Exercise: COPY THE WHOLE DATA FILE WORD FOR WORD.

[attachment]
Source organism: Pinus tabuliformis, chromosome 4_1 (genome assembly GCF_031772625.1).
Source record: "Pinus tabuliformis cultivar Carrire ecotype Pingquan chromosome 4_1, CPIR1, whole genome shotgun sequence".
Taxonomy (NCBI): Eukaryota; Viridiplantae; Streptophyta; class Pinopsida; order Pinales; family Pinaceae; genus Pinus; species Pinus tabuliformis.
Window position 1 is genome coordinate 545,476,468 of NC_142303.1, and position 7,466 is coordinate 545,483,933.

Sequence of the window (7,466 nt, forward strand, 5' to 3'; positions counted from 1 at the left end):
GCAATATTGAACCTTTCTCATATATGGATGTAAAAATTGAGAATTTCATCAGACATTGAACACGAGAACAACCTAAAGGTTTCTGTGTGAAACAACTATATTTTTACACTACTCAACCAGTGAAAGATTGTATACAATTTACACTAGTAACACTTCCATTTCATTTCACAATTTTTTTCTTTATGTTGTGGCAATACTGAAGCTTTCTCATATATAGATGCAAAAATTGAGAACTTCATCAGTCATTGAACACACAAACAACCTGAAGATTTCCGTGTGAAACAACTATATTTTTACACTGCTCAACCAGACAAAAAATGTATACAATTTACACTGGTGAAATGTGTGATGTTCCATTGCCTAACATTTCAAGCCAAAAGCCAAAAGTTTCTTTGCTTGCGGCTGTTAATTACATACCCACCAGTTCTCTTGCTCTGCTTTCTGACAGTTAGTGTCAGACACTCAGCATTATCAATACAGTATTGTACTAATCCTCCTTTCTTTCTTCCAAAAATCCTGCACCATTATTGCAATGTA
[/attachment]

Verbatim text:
Source organism: Pinus tabuliformis, chromosome 4_1 (genome assembly GCF_031772625.1).
Source record: "Pinus tabuliformis cultivar Carrire ecotype Pingquan chromosome 4_1, CPIR1, whole genome shotgun sequence".
Taxonomy (NCBI): Eukaryota; Viridiplantae; Streptophyta; class Pinopsida; order Pinales; family Pinaceae; genus Pinus; species Pinus tabuliformis.
Window position 1 is genome coordinate 545,476,468 of NC_142303.1, and position 7,466 is coordinate 545,483,933.

Sequence of the window (7,466 nt, forward strand, 5' to 3'; positions counted from 1 at the left end):
GCAATATTGAACCTTTCTCATATATGGATGTAAAAATTGAGAATTTCATCAGACATTGAACACGAGAACAACCTAAAGGTTTCTGTGTGAAACAACTATATTTTTACACTACTCAACCAGTGAAAGATTGTATACAATTTACACTAGTAACACTTCCATTTCATTTCACAATTTTTTTCTTTATGTTGTGGCAATACTGAAGCTTTCTCATATATAGATGCAAAAATTGAGAACTTCATCAGTCATTGAACACACAAACAACCTGAAGATTTCCGTGTGAAACAACTATATTTTTACACTGCTCAACCAGACAAAAAATGTATACAATTTACACTGGTGAAATGTGTGATGTTCCATTGCCTAACATTTCAAGCCAAAAGCCAAAAGTTTCTTTGCTTGCGGCTGTTAATTACATACCCACCAGTTCTCTTGCTCTGCTTTCTGACAGTTAGTGTCAGACACTCAGCATTATCAATACAGTATTGTACTAATCCTCCTTTCTTTCTTCCAAAAATCCTGCACCATTATTGCAATGTA